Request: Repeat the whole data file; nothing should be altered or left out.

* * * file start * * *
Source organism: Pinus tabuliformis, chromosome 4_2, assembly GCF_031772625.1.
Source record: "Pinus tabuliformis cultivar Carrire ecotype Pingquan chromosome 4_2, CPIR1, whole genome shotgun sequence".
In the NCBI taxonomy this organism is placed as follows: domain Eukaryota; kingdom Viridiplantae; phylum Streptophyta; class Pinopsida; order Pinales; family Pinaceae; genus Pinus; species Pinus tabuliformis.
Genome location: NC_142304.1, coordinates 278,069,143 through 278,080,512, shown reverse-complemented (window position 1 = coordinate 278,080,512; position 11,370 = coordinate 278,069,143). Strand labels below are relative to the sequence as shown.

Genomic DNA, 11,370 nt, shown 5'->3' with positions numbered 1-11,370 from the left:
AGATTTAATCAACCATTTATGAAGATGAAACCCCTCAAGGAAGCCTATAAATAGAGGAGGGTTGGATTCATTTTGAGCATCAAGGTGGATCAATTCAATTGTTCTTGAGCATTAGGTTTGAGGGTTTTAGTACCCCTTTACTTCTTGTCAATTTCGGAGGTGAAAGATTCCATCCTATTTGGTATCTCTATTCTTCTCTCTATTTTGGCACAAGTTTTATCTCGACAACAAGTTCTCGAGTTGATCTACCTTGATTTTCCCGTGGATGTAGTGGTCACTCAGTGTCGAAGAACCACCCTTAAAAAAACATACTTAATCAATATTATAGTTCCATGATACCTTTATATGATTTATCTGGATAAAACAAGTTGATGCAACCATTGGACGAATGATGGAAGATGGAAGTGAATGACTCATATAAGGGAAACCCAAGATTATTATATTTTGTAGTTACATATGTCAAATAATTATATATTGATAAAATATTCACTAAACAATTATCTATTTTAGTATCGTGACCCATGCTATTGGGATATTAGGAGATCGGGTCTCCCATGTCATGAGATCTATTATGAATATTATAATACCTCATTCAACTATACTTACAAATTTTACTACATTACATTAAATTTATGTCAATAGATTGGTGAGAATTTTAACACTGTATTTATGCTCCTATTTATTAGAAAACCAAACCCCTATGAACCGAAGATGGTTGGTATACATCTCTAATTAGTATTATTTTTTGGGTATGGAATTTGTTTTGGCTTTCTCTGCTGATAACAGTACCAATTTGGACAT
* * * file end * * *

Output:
Source organism: Pinus tabuliformis, chromosome 4_2, assembly GCF_031772625.1.
Source record: "Pinus tabuliformis cultivar Carrire ecotype Pingquan chromosome 4_2, CPIR1, whole genome shotgun sequence".
In the NCBI taxonomy this organism is placed as follows: domain Eukaryota; kingdom Viridiplantae; phylum Streptophyta; class Pinopsida; order Pinales; family Pinaceae; genus Pinus; species Pinus tabuliformis.
Genome location: NC_142304.1, coordinates 278,069,143 through 278,080,512, shown reverse-complemented (window position 1 = coordinate 278,080,512; position 11,370 = coordinate 278,069,143). Strand labels below are relative to the sequence as shown.

Genomic DNA, 11,370 nt, shown 5'->3' with positions numbered 1-11,370 from the left:
AGATTTAATCAACCATTTATGAAGATGAAACCCCTCAAGGAAGCCTATAAATAGAGGAGGGTTGGATTCATTTTGAGCATCAAGGTGGATCAATTCAATTGTTCTTGAGCATTAGGTTTGAGGGTTTTAGTACCCCTTTACTTCTTGTCAATTTCGGAGGTGAAAGATTCCATCCTATTTGGTATCTCTATTCTTCTCTCTATTTTGGCACAAGTTTTATCTCGACAACAAGTTCTCGAGTTGATCTACCTTGATTTTCCCGTGGATGTAGTGGTCACTCAGTGTCGAAGAACCACCCTTAAAAAAACATACTTAATCAATATTATAGTTCCATGATACCTTTATATGATTTATCTGGATAAAACAAGTTGATGCAACCATTGGACGAATGATGGAAGATGGAAGTGAATGACTCATATAAGGGAAACCCAAGATTATTATATTTTGTAGTTACATATGTCAAATAATTATATATTGATAAAATATTCACTAAACAATTATCTATTTTAGTATCGTGACCCATGCTATTGGGATATTAGGAGATCGGGTCTCCCATGTCATGAGATCTATTATGAATATTATAATACCTCATTCAACTATACTTACAAATTTTACTACATTACATTAAATTTATGTCAATAGATTGGTGAGAATTTTAACACTGTATTTATGCTCCTATTTATTAGAAAACCAAACCCCTATGAACCGAAGATGGTTGGTATACATCTCTAATTAGTATTATTTTTTGGGTATGGAATTTGTTTTGGCTTTCTCTGCTGATAACAGTACCAATTTGGACAT